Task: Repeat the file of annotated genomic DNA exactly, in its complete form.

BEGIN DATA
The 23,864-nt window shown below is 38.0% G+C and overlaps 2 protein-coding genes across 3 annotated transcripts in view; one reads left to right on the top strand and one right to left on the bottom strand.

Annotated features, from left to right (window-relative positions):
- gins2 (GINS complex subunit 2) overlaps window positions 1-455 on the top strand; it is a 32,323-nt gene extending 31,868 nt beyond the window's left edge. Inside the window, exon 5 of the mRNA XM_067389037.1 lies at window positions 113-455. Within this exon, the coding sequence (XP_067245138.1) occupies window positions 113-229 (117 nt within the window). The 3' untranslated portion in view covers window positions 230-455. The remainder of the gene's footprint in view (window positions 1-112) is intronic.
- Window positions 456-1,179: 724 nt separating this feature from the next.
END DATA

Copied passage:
The 23,864-nt window shown below is 38.0% G+C and overlaps 2 protein-coding genes across 3 annotated transcripts in view; one reads left to right on the top strand and one right to left on the bottom strand.

Annotated features, from left to right (window-relative positions):
- gins2 (GINS complex subunit 2) overlaps window positions 1-455 on the top strand; it is a 32,323-nt gene extending 31,868 nt beyond the window's left edge. Inside the window, exon 5 of the mRNA XM_067389037.1 lies at window positions 113-455. Within this exon, the coding sequence (XP_067245138.1) occupies window positions 113-229 (117 nt within the window). The 3' untranslated portion in view covers window positions 230-455. The remainder of the gene's footprint in view (window positions 1-112) is intronic.
- Window positions 456-1,179: 724 nt separating this feature from the next.